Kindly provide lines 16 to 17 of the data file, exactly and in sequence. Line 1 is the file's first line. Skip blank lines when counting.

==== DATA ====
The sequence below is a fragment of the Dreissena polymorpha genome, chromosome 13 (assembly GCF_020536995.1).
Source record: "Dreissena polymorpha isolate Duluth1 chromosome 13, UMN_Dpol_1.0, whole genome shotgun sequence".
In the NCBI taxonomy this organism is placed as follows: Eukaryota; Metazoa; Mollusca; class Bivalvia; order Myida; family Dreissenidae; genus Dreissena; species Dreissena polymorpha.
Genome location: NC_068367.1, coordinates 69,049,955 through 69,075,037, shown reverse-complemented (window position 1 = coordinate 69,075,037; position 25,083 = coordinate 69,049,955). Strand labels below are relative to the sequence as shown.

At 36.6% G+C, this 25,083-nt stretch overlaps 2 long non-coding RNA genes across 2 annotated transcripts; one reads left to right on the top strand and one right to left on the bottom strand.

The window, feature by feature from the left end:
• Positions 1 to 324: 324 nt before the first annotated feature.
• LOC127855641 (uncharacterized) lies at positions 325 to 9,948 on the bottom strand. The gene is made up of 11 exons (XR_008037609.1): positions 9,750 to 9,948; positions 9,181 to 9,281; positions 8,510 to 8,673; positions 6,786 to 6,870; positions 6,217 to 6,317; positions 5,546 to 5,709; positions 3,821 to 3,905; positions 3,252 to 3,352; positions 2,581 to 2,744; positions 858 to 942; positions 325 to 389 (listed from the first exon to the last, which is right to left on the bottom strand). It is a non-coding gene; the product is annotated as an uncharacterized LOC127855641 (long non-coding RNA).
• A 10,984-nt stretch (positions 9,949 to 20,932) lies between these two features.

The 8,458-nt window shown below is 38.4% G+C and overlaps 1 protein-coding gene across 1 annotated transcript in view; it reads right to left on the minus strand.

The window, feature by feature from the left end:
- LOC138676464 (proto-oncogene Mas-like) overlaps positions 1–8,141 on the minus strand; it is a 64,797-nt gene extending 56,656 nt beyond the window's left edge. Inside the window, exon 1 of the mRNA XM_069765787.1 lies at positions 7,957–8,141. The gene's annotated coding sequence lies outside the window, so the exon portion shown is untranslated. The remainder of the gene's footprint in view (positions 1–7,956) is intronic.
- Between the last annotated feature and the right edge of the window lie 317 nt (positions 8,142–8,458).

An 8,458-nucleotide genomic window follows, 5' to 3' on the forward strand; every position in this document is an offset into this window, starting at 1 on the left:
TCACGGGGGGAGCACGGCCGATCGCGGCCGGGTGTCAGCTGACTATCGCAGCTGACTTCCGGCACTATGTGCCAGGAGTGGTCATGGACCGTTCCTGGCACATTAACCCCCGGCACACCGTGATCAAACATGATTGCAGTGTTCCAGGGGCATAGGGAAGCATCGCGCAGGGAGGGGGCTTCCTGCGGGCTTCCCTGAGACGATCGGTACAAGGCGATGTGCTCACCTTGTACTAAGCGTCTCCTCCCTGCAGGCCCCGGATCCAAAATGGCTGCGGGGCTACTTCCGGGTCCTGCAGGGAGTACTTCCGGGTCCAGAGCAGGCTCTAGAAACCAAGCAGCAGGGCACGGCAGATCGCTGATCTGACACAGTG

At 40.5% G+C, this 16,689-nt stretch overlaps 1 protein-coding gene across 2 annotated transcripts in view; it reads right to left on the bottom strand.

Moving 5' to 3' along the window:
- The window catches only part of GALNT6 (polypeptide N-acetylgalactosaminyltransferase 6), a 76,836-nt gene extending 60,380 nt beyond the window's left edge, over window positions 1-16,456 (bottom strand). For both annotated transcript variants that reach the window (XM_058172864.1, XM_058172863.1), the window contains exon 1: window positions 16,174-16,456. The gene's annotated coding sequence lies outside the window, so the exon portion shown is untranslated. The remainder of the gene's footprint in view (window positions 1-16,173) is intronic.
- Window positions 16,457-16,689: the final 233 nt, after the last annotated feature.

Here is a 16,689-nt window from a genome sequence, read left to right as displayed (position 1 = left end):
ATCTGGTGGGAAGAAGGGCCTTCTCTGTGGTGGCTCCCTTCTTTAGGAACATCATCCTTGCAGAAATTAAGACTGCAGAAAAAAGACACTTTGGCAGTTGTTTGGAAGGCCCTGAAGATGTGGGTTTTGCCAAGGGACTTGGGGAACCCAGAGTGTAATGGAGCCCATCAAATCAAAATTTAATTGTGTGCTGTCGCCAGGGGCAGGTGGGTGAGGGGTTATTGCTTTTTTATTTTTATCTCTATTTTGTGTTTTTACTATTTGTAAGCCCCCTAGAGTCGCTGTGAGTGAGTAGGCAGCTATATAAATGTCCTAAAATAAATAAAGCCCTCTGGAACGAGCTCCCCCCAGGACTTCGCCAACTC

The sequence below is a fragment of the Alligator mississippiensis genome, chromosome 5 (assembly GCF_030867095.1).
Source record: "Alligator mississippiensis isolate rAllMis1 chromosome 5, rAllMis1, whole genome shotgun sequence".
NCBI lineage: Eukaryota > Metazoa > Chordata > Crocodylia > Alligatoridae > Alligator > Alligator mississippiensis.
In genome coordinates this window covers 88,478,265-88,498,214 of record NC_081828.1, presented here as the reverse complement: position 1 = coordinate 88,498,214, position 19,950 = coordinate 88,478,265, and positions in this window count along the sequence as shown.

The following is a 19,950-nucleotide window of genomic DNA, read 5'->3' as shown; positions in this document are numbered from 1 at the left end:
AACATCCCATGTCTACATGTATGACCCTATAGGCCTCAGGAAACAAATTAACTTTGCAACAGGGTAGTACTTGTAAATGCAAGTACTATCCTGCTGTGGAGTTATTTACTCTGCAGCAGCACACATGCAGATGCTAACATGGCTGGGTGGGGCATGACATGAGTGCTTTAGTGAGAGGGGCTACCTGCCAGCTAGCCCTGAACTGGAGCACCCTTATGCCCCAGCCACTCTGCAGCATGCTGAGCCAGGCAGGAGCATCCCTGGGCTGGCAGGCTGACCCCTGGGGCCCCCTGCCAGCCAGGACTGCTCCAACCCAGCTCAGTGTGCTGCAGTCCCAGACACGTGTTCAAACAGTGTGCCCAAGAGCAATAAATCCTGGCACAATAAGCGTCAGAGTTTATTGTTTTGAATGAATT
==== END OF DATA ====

At 40.5% G+C, this 16,689-nt stretch overlaps 1 protein-coding gene across 2 annotated transcripts in view; it reads right to left on the bottom strand.

Moving 5' to 3' along the window: